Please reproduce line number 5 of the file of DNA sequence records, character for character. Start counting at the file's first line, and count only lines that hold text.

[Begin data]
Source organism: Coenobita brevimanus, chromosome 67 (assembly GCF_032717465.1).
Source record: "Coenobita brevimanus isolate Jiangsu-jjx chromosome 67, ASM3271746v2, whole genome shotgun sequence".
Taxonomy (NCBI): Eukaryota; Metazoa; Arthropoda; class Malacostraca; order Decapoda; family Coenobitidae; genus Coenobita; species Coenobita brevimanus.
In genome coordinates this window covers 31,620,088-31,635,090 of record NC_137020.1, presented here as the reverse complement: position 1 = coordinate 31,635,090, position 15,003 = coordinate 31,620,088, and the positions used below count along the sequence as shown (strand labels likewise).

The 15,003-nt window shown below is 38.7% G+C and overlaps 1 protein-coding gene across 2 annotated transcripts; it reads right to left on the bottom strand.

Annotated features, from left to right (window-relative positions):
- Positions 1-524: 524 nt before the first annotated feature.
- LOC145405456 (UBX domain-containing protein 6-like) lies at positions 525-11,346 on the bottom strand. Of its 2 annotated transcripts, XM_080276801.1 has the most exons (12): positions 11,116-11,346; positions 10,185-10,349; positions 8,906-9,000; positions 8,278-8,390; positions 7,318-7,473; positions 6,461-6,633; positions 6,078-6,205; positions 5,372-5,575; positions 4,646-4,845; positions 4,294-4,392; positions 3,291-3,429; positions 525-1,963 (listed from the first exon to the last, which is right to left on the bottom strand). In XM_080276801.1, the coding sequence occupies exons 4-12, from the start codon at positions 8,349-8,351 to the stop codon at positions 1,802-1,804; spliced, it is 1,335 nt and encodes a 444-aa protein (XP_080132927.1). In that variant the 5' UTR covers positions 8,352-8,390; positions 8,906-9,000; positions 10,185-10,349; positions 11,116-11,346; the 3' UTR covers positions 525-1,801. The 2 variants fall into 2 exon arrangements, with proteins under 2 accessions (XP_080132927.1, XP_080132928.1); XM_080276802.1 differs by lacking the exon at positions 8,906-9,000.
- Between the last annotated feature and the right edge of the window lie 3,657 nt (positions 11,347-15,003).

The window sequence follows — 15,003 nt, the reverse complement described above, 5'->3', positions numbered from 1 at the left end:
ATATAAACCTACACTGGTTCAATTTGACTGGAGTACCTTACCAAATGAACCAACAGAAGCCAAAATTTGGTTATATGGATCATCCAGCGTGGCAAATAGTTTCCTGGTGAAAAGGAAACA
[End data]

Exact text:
The 15,003-nt window shown below is 38.7% G+C and overlaps 1 protein-coding gene across 2 annotated transcripts; it reads right to left on the bottom strand.